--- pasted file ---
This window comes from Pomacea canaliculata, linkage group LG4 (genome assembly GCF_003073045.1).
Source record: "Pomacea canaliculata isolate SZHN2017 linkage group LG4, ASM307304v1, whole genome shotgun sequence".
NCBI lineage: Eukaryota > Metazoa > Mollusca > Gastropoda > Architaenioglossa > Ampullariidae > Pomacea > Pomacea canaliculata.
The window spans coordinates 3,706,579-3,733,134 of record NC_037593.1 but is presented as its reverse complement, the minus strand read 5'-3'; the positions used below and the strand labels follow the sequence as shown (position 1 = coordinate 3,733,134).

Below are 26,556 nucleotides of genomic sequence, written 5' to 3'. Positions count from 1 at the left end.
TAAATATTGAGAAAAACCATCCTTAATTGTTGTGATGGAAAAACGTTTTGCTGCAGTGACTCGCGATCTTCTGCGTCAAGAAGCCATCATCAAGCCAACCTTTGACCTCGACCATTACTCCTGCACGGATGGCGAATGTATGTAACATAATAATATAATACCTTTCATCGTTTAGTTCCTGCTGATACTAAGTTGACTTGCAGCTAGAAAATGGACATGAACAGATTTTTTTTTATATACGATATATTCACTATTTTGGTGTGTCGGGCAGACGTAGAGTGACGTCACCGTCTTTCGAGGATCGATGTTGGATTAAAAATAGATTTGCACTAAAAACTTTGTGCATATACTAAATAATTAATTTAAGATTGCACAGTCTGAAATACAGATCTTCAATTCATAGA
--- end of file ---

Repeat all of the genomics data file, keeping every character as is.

This window comes from Pomacea canaliculata, linkage group LG4 (genome assembly GCF_003073045.1).
Source record: "Pomacea canaliculata isolate SZHN2017 linkage group LG4, ASM307304v1, whole genome shotgun sequence".
NCBI lineage: Eukaryota > Metazoa > Mollusca > Gastropoda > Architaenioglossa > Ampullariidae > Pomacea > Pomacea canaliculata.
The window spans coordinates 3,706,579-3,733,134 of record NC_037593.1 but is presented as its reverse complement, the minus strand read 5'-3'; the positions used below and the strand labels follow the sequence as shown (position 1 = coordinate 3,733,134).

Below are 26,556 nucleotides of genomic sequence, written 5' to 3'. Positions count from 1 at the left end.
TAAATATTGAGAAAAACCATCCTTAATTGTTGTGATGGAAAAACGTTTTGCTGCAGTGACTCGCGATCTTCTGCGTCAAGAAGCCATCATCAAGCCAACCTTTGACCTCGACCATTACTCCTGCACGGATGGCGAATGTATGTAACATAATAATATAATACCTTTCATCGTTTAGTTCCTGCTGATACTAAGTTGACTTGCAGCTAGAAAATGGACATGAACAGATTTTTTTTTATATACGATATATTCACTATTTTGGTGTGTCGGGCAGACGTAGAGTGACGTCACCGTCTTTCGAGGATCGATGTTGGATTAAAAATAGATTTGCACTAAAAACTTTGTGCATATACTAAATAATTAATTTAAGATTGCACAGTCTGAAATACAGATCTTCAATTCATAGA